Car safety has lead to a one third reduction in car accidents since the mid-1990s, yet the accident rates for young, and inexperienced, motorists have not shown a similar drop.
Ruth Kelly, secretary for Transport, has announced new measures to increase the training which learner drivers have to undergo before qualifying for a full licence.
A structured programme, which could lead to a formal qualification, in traffic awareness and road safety will be introduced into schools and colleges (an enhanced "theory test"), as well as a strict syllabus for driving instructors to follow as they train the young people to pilot their vehicle. Additional modules and qualifications for van drivers and motorway drivers are also planned.
Driving instructors will also have a ‘star-rating’ to show how their previously trained drivers have progressed.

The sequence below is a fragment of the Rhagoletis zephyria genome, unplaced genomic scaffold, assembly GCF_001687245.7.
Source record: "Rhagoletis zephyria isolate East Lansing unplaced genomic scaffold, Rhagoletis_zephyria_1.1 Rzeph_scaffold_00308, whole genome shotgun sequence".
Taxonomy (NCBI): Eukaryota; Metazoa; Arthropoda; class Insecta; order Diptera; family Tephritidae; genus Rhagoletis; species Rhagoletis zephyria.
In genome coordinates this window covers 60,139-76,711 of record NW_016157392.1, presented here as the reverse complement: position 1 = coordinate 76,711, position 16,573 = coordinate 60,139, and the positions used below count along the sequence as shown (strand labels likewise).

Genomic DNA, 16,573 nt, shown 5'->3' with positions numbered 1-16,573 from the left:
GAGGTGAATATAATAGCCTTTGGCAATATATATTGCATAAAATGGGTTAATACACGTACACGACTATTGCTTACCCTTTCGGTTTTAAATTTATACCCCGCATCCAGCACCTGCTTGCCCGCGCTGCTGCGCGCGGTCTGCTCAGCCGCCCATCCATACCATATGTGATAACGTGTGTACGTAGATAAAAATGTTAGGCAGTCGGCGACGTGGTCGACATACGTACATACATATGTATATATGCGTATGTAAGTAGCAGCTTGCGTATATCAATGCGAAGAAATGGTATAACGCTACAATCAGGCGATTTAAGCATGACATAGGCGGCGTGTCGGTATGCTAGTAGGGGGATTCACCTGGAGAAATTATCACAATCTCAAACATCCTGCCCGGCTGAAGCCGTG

Ruth Kelly announced: "Every year more than 750,000 people pass their driving test. New drivers are keen to gain the freedom driving offers them to access further education, jobs or keep in touch with family and friends.
"But too many new drivers are involved in road accidents and are not properly prepared for driving alone. It is time for a new approach to learning to drive. We must make sure that novice drivers are safe drivers when they have passed their test. We must also create an expectation of lifelong learning, so that people continue advanced learning after their test."
RAC Foundation deputy director Sheila Rainger said: "Urgent action to cut the rising number of collisions involving young people on our roads is long overdue. Learning to drive can never be just about passing the test, but must be about becoming a safer driver from the first solo trip behind the wheel to the last."
It is calculated that current learner drivers take 52 hours of lessons and spend £1,500 learning to drive. The driving test pass rate for GB is 44 per cent. The average annual insurance premium for newly qualified drivers costs a male £1,200 and a female £800.